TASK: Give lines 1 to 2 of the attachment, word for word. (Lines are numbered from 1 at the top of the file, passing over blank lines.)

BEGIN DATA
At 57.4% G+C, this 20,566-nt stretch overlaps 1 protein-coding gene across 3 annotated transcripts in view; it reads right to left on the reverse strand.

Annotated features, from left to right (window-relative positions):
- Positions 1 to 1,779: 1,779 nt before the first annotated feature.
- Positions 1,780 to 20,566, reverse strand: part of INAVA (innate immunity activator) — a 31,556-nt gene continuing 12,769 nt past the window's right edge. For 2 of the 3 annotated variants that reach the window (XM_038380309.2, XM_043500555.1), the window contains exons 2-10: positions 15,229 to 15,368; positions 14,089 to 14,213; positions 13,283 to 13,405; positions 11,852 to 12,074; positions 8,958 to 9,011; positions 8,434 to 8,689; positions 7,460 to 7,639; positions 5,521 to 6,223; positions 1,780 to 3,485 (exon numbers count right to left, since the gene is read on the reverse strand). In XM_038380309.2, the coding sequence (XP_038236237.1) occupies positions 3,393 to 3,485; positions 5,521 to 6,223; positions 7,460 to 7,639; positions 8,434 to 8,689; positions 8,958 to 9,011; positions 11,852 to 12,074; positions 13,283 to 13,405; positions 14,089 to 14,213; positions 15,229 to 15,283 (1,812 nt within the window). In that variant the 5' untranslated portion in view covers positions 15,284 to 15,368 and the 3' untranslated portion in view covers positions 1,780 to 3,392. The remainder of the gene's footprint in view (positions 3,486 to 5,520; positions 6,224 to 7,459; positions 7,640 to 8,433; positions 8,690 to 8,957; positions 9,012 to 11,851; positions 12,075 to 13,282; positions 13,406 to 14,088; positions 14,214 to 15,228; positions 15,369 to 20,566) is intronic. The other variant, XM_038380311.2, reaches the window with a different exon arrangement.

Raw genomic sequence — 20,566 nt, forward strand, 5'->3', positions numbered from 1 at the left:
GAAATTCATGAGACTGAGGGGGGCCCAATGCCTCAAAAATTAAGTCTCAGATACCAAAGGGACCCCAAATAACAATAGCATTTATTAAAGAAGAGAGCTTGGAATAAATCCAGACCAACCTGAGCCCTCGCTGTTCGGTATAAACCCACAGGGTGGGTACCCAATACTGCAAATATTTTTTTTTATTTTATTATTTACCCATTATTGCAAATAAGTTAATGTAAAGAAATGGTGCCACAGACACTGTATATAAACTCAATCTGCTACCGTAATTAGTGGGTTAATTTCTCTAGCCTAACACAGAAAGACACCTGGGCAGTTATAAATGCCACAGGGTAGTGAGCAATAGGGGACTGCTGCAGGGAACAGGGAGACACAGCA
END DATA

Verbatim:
At 57.4% G+C, this 20,566-nt stretch overlaps 1 protein-coding gene across 3 annotated transcripts in view; it reads right to left on the reverse strand.

Annotated features, from left to right (window-relative positions):